Tuesday, September 27, 2016

Seventy-Two People Charged With Drug Trafficking

U.S. Attorney's Office

San Juan

Press Release

SAN JUAN, Puerto Rico – Rosa Emilia Rodríguez-Vélez, United States Att-
orney for the District of Puerto Rico, announced that on September 23, 2016, 
a federal grand jury in the District of Puerto Rico returned a six count indictm-
ent against seventy-two (72) individuals charged with conspiracy to possess 
with intent to distribute controlled substances, aiding and abetting in the pos-
session /distribution of Heroin, cocaine base, cocaine, marijuana, conspiracy 
to possess firearms in furtherance of a drug trafficking crime. The U.S. Immi-
gration and Customs Enforcement (ICE) and the Police of Puerto Rico Strike
Force are in charge of the investigation.

During the span of the conspiracy, in order to be able to operate a drug point 
at Vista Hermosa Public Housing Project, “rent” would be paid to the leaders 
of the drug trafficking organization and their family members. As part of the 
manner and means of the conspiracy high level members of the DTO would 
order and authorize, the use of force and violence against members of their 
own DTO suspected of providing information to law enforcement.  

The indictment alleges that the conspirators had many roles in order to further 
the goals of the drug trafficking organization. They served as “leaders”, “drug 
point owners”,“runners”, “sellers”, “drug processors”, among other roles. Also, 
as part of the conspiracy, armed conspirators provided security to the drug po-
int at the Vista Hermosa PHP. Members of the DTO were under the rules dicta-
ted by the leaders regarding the location from where controlled substances co-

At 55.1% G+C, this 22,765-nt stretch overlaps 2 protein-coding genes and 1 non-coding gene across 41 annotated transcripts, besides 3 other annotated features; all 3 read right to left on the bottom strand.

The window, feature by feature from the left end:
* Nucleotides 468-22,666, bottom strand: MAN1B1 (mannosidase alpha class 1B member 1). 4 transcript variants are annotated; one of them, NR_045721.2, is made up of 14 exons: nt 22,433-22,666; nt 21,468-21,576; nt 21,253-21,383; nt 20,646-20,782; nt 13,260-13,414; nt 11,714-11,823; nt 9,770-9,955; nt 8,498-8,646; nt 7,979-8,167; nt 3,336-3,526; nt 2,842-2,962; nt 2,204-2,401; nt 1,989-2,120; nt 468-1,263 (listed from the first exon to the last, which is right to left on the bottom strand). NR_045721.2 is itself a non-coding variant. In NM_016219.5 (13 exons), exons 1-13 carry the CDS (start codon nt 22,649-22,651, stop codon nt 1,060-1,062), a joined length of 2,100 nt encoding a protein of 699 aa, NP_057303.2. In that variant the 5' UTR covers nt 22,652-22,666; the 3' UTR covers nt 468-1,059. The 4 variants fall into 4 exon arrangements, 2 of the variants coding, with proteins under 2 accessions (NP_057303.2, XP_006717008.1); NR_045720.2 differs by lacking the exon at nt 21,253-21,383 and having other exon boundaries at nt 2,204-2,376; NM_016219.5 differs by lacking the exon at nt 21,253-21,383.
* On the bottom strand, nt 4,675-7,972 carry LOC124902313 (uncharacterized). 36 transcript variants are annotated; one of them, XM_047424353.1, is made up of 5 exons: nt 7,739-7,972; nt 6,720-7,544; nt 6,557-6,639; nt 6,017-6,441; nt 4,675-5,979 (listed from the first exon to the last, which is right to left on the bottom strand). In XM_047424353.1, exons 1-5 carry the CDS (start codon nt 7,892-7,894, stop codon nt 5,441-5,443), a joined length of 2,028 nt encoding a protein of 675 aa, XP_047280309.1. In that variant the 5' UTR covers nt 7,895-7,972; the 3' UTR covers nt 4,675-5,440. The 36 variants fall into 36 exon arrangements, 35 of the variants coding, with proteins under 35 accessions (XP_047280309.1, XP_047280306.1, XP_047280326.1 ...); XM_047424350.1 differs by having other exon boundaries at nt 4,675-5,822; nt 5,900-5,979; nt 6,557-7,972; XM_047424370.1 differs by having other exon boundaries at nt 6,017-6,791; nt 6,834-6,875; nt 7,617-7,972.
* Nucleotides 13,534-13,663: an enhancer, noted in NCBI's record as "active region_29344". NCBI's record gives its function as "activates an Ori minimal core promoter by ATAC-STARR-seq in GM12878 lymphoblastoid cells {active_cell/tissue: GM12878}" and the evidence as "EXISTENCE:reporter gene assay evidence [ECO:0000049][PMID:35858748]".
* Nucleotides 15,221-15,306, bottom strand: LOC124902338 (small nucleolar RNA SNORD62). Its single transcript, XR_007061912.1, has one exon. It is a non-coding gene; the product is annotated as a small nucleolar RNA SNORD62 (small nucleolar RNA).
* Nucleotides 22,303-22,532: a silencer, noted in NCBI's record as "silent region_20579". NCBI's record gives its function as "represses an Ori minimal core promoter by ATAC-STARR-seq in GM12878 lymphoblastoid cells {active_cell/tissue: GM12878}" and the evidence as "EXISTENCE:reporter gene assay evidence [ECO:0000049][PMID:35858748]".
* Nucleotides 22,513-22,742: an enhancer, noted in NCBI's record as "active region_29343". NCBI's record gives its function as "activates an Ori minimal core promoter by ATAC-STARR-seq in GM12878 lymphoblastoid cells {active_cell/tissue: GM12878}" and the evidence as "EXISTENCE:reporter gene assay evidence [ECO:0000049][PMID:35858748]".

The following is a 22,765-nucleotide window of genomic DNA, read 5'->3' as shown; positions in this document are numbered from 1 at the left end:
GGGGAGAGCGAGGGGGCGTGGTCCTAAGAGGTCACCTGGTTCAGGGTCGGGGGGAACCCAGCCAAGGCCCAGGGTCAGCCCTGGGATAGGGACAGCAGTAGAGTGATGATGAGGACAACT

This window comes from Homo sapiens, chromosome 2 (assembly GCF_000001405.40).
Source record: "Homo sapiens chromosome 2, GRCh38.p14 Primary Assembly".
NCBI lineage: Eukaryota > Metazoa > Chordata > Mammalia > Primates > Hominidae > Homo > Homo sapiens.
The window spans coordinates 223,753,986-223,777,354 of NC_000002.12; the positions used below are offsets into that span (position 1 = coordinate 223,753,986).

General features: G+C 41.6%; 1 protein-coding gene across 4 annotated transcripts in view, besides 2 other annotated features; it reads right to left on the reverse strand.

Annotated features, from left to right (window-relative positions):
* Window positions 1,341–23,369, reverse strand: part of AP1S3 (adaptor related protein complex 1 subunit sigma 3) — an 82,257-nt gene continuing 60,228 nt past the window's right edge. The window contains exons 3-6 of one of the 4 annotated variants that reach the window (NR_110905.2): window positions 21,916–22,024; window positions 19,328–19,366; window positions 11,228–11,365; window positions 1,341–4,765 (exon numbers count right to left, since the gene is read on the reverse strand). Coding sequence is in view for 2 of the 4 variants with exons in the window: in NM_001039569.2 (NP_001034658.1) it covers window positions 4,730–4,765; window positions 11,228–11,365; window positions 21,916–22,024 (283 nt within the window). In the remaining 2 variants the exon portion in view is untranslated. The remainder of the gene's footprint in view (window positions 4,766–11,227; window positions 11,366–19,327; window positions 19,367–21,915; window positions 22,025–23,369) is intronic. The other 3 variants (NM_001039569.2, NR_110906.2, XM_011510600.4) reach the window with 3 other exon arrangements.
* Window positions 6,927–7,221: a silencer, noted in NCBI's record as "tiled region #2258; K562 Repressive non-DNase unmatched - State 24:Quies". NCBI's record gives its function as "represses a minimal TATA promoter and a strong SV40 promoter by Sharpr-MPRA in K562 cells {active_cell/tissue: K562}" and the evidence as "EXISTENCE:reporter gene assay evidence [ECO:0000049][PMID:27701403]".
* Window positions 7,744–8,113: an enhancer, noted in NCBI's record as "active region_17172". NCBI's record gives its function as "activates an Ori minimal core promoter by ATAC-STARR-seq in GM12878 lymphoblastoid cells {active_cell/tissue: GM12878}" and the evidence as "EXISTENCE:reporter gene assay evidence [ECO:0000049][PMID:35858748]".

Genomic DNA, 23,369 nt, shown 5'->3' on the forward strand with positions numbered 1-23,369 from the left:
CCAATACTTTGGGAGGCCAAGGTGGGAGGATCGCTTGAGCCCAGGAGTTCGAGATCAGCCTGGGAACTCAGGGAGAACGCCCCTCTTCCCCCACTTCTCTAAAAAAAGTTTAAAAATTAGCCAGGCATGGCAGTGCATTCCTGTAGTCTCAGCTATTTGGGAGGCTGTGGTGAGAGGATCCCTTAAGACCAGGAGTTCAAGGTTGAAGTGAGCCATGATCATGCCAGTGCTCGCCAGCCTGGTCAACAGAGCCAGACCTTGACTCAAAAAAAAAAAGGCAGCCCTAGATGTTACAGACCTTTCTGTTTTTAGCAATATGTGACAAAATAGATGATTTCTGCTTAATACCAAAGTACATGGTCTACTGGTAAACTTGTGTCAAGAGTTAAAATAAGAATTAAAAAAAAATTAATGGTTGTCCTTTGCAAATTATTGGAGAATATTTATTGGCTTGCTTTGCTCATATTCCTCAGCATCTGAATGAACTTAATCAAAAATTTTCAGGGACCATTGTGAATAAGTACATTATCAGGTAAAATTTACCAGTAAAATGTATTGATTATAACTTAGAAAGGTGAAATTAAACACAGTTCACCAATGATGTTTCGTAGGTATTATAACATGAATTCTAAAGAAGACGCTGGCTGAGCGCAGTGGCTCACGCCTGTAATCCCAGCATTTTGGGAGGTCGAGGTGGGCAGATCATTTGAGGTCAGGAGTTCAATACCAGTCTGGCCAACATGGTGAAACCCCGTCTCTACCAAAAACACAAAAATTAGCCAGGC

uld be sold, how conflict resolution between members of the drug trafficking or-
ganization was to be handled, how conflict resolution between Vista Hermosa 
residents not related to the DTO was to be handled. If said rules were violated, 
the leader or high level members of the DTO would use force, violence, and in-
timidation against the offenders in an effort to maintain order within Vista Herm-

According to the indictment Jaret Navedo-Meléndez, Julio González-Burgos, Jo-
sé Davier Carvente-Guzmán, Kilpatrick Acosta-Cruz, Sergio E. Santa-Otero, Je-
ancristh N. Reyes-Masso, Carlos R. Hernández-Rodríguez, Ángel Román-Ayala,
Jessenia Díaz-Colón, Elba Iris Estrada-Negrón, Rafael O. Álvarez-Cruz, Noel Ma-
nzano-Cintrón, Carlos Luis Hernández-Rodríguez, and an individual known as “Al-
ex Tota”, acted as leaders or drug point owners for the DTO.  The organization al-
so had six (6) defendants that acted as enforcers, two (2) drug processors, nine 
(9) runners, forty (40) sellers, and one (1) facilitator.

Assistant U.S. Attorney Vanessa E. Bonhomme and AUSA Kelly Zenon-Matos 
are in charge of the prosecution of the case.  If convicted the defendants face a
minimum sentence of ten (10) years and up to life in prison. Indictments contain 
only charges and are not evidence of guilt. Defendants are presumed to be inno-
cent until and unless proven guilty.

Monday, September 26, 2016

Puerto Rico News Digest For September 26, 2016


As reported by El Nuevo Dia, three people were murdered Sunday night at around
7:30 PM on Road PR-857, in the Canovanillas sector of Carolina. A 911 call alerted
the police to three people who had been shot. Upon arriving, police found the bodies
of Julio M. López Castro, age 41, and Jonathan J. López Pizarro, age 22. a 23-year-
old man, Jonathan Rodríguez Cabrera, was taken to Centro Médico in Río Piedras
with various gunshot wounds. He died while receiving treatment. These three killi-
ngs were part of seven overall murders registered across the island during this past
weekend. The number of murders for the year in Puerto Rico now stands at 484, 70
more than at this time last year.


From Caribbean Business:

"Despite the lengthy lines thousands of Puerto Ricans did on hotels and restaur-
ants after the island remained partially dark for more than 40 hours, the final bal-
ance of the incident isn’t necessarily positive for Puerto Rico’s tourism industry,